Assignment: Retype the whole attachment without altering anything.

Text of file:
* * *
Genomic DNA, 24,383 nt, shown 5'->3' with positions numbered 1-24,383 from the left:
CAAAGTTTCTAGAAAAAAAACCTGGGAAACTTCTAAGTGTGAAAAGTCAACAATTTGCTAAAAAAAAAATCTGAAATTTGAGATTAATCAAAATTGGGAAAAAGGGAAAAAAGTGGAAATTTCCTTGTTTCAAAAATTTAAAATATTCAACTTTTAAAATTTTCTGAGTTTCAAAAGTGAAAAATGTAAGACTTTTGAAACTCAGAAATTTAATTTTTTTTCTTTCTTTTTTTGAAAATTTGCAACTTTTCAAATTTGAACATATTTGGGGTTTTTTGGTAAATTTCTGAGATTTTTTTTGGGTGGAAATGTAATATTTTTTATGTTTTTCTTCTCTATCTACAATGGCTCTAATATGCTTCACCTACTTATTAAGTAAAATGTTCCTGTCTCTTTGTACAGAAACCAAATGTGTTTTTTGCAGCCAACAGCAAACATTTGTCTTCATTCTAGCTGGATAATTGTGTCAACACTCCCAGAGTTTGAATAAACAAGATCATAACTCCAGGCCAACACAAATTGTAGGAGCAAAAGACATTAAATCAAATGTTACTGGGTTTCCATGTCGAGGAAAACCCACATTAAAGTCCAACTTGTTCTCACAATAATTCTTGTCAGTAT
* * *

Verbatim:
Genomic DNA, 24,383 nt, shown 5'->3' with positions numbered 1-24,383 from the left:
CAAAGTTTCTAGAAAAAAAACCTGGGAAACTTCTAAGTGTGAAAAGTCAACAATTTGCTAAAAAAAAAATCTGAAATTTGAGATTAATCAAAATTGGGAAAAAGGGAAAAAAGTGGAAATTTCCTTGTTTCAAAAATTTAAAATATTCAACTTTTAAAATTTTCTGAGTTTCAAAAGTGAAAAATGTAAGACTTTTGAAACTCAGAAATTTAATTTTTTTTCTTTCTTTTTTTGAAAATTTGCAACTTTTCAAATTTGAACATATTTGGGGTTTTTTGGTAAATTTCTGAGATTTTTTTTGGGTGGAAATGTAATATTTTTTATGTTTTTCTTCTCTATCTACAATGGCTCTAATATGCTTCACCTACTTATTAAGTAAAATGTTCCTGTCTCTTTGTACAGAAACCAAATGTGTTTTTTGCAGCCAACAGCAAACATTTGTCTTCATTCTAGCTGGATAATTGTGTCAACACTCCCAGAGTTTGAATAAACAAGATCATAACTCCAGGCCAACACAAATTGTAGGAGCAAAAGACATTAAATCAAATGTTACTGGGTTTCCATGTCGAGGAAAACCCACATTAAAGTCCAACTTGTTCTCACAATAATTCTTGTCAGTAT